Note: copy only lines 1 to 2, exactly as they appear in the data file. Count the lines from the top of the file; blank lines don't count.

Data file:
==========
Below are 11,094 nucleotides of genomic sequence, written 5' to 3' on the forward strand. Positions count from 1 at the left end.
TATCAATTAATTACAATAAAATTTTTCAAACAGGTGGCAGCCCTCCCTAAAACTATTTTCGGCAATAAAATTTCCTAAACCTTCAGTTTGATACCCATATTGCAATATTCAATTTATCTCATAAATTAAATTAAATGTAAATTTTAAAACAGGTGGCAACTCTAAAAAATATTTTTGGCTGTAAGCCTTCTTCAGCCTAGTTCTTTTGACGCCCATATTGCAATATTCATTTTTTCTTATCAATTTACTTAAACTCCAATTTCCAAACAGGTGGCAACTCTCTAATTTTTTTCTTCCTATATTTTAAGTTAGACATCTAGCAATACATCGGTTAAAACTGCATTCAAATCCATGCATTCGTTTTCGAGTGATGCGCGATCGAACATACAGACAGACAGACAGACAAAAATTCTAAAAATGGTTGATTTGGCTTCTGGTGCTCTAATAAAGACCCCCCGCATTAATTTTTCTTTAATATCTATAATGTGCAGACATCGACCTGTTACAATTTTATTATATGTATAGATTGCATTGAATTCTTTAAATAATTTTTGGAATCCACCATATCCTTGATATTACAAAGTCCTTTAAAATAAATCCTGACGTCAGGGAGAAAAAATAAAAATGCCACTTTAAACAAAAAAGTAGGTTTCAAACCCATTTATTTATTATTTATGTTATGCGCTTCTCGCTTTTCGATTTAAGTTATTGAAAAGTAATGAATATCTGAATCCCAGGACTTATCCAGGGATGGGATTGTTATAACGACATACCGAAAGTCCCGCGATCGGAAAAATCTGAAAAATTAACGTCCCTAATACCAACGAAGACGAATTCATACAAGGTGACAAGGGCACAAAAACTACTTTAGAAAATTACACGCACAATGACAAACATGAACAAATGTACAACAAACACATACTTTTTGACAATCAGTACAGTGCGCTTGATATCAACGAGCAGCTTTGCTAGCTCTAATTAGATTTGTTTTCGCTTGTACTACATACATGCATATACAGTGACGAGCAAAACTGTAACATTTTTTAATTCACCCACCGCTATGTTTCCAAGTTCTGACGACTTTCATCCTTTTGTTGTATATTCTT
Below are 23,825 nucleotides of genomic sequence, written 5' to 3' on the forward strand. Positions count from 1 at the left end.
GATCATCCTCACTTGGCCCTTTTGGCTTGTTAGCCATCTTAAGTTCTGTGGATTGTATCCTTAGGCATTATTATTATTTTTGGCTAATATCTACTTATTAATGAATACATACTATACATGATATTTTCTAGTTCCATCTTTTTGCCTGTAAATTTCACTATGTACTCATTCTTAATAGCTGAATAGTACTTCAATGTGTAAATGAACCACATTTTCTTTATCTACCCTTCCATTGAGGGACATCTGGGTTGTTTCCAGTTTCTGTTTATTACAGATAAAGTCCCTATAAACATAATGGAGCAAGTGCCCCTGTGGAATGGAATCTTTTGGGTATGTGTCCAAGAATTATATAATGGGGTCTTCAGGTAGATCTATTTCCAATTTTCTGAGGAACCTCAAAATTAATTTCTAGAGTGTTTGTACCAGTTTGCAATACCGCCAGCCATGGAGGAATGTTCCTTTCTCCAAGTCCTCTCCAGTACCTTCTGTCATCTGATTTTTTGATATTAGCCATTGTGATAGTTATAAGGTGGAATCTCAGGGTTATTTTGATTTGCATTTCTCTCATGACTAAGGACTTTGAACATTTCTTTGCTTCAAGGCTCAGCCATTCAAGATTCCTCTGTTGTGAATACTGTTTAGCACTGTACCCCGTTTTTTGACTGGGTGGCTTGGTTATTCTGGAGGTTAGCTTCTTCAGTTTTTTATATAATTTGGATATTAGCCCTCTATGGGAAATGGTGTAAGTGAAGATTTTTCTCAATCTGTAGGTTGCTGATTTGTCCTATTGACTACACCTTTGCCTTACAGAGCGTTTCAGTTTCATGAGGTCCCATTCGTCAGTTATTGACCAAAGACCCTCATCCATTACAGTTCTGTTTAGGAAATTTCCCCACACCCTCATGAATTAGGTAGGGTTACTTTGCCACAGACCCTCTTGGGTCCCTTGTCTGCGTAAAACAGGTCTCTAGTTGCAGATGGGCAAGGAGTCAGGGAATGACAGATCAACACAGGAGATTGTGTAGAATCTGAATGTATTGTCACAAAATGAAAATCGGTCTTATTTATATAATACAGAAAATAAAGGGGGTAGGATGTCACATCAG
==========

Below are 11,094 nucleotides of genomic sequence, written 5' to 3' on the forward strand. Positions count from 1 at the left end.
TATCAATTAATTACAATAAAATTTTTCAAACAGGTGGCAGCCCTCCCTAAAACTATTTTCGGCAATAAAATTTCCTAAACCTTCAGTTTGATACCCATATTGCAATATTCAATTTATCTCATAAATTAAATTAAATGTAAATTTTAAAACAGGTGGCAACTCTAAAAAATATTTTTGGCTGTAAGCCTTCTTCAGCCTAGTTCTTTTGACGCCCATATTGCAATATTCATTTTTTCTTATCAATTTACTTAAACTCCAATTTCCAAACAGGTGGCAACTCTCTAATTTTTTTCTTCCTATATTTTAAGTTAGACATCTAGCAATACATCGGTTAAAACTGCATTCAAATCCATGCATTCGTTTTCGAGTGATGCGCGATCGAACATACAGACAGACAGACAGACAAAAATTCTAAAAATGGTTGATTTGGCTTCTGGTGCTCTAATAAAGACCCCCCGCATTAATTTTTCTTTAATATCTATAATGTGCAGACATCGACCTGTTACAATTTTATTATATGTATAGATTGCATTGAATTCTTTAAATAATTTTTGGAATCCACCATATCCTTGATATTACAAAGTCCTTTAAAATAAATCCTGACGTCAGGGAGAAAAAATAAAAATGCCACTTTAAACAAAAAAGTAGGTTTCAAACCCATTTATTTATTATTTATGTTATGCGCTTCTCGCTTTTCGATTTAAGTTATTGAAAAGTAATGAATATCTGAATCCCAGGACTTATCCAGGGATGGGATTGTTATAACGACATACCGAAAGTCCCGCGATCGGAAAAATCTGAAAAATTAACGTCCCTAATACCAACGAAGACGAATTCATACAAGGTGACAAGGGCACAAAAACTACTTTAGAAAATTACACGCACAATGACAAACATGAACAAATGTACAACAAACACATACTTTTTGACAATCAGTACAGTGCGCTTGATATCAACGAGCAGCTTTGCTAGCTCTAATTAGATTTGTTTTCGCTTGTACTACATACATGCATATACAGTGACGAGCAAAACTGTAACATTTTTTAATTCACCCACCGCTATGTTTCCAAGTTCTGACGACTTTCATCCTTTTGTTGTATATTCTT